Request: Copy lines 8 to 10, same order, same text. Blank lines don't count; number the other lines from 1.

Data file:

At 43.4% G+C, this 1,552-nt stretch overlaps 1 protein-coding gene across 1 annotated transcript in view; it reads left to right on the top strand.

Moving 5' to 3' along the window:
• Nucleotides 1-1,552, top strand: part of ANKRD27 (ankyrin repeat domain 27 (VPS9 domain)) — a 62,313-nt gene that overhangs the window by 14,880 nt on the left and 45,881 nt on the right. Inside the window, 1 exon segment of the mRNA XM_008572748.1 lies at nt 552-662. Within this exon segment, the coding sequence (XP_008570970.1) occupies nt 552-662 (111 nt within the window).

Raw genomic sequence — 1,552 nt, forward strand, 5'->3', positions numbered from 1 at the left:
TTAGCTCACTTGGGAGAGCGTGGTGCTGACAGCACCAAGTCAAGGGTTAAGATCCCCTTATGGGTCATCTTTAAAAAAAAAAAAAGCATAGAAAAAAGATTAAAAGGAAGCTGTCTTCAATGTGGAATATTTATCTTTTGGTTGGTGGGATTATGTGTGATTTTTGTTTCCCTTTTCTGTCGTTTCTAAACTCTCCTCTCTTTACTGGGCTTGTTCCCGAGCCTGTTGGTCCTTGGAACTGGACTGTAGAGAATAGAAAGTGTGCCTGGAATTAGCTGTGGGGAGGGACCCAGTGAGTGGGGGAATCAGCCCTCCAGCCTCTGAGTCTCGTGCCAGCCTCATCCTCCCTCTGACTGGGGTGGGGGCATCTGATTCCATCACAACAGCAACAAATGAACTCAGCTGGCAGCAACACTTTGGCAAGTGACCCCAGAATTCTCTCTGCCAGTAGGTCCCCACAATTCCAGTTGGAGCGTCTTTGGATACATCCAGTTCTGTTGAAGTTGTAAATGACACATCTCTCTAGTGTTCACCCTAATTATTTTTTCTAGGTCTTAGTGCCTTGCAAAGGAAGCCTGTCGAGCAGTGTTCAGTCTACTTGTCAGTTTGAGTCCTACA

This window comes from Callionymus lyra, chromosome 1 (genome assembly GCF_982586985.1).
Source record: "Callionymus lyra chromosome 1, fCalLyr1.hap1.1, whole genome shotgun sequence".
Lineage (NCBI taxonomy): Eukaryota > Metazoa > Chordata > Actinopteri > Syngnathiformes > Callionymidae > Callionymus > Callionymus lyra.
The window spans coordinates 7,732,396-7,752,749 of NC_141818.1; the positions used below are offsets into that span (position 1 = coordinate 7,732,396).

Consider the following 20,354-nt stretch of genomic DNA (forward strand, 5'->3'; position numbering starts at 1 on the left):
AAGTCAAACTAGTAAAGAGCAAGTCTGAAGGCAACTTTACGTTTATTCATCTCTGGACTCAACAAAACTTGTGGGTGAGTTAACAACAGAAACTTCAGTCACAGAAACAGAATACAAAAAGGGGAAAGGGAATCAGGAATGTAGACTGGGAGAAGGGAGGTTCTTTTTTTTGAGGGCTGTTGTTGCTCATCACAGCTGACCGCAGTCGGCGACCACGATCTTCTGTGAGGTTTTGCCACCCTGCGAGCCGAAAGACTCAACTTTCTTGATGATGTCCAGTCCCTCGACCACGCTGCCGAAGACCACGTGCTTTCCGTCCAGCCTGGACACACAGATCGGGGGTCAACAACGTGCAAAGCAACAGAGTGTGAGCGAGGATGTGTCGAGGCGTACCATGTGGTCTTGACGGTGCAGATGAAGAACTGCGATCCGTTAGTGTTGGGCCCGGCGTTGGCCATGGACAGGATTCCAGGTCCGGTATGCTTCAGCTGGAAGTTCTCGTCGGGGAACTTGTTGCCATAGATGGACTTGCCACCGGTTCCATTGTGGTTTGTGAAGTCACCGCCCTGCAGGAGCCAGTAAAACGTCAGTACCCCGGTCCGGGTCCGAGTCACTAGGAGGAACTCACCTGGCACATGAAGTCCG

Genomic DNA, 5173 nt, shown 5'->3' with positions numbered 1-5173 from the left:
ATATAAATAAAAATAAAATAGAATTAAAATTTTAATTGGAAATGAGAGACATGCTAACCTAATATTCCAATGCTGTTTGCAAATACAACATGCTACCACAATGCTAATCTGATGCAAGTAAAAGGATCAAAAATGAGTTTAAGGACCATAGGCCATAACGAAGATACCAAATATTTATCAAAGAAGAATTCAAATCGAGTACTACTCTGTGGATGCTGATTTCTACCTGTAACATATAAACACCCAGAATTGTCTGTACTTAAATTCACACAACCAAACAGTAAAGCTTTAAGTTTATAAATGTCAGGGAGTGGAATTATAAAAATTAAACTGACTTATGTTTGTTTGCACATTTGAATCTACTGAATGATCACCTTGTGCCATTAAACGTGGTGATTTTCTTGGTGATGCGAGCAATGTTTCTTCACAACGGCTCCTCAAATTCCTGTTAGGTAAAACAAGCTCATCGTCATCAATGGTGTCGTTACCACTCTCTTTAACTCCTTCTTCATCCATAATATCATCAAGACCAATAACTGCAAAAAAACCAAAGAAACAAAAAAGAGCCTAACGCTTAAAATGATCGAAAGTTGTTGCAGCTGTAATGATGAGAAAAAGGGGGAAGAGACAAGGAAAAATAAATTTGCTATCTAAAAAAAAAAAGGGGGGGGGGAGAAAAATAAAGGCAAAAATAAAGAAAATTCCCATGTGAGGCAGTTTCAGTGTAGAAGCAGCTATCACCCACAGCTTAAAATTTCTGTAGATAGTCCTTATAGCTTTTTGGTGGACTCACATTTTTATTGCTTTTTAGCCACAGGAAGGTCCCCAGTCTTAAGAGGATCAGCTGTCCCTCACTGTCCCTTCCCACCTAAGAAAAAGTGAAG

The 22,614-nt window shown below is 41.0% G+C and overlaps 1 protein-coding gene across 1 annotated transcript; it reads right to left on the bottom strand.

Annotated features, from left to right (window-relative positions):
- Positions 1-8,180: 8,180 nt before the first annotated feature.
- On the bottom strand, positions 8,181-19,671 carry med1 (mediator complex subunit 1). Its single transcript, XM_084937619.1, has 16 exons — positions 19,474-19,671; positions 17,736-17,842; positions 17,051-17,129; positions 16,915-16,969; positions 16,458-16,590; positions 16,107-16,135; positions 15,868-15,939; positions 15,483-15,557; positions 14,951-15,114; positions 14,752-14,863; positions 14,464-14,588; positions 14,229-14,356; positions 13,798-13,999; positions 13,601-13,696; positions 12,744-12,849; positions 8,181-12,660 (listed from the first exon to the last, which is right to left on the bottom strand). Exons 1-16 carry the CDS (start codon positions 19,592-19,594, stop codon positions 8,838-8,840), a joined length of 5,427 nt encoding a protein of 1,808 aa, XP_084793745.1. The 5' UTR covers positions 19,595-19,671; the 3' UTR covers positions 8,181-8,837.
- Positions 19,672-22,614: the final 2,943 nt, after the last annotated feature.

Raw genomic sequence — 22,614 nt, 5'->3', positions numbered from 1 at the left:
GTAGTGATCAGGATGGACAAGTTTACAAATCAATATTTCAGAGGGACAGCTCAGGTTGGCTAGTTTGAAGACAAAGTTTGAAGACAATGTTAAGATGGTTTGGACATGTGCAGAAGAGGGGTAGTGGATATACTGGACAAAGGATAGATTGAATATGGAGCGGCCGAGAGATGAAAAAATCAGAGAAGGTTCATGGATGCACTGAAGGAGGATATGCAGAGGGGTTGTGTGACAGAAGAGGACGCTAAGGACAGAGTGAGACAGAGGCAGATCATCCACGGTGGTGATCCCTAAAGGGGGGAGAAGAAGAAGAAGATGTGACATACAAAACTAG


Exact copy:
Lineage (NCBI taxonomy): Eukaryota > Metazoa > Chordata > Actinopteri > Syngnathiformes > Callionymidae > Callionymus > Callionymus lyra.
The window spans coordinates 7,732,396-7,752,749 of NC_141818.1; the positions used below are offsets into that span (position 1 = coordinate 7,732,396).

Consider the following 20,354-nt stretch of genomic DNA (forward strand, 5'->3'; position numbering starts at 1 on the left):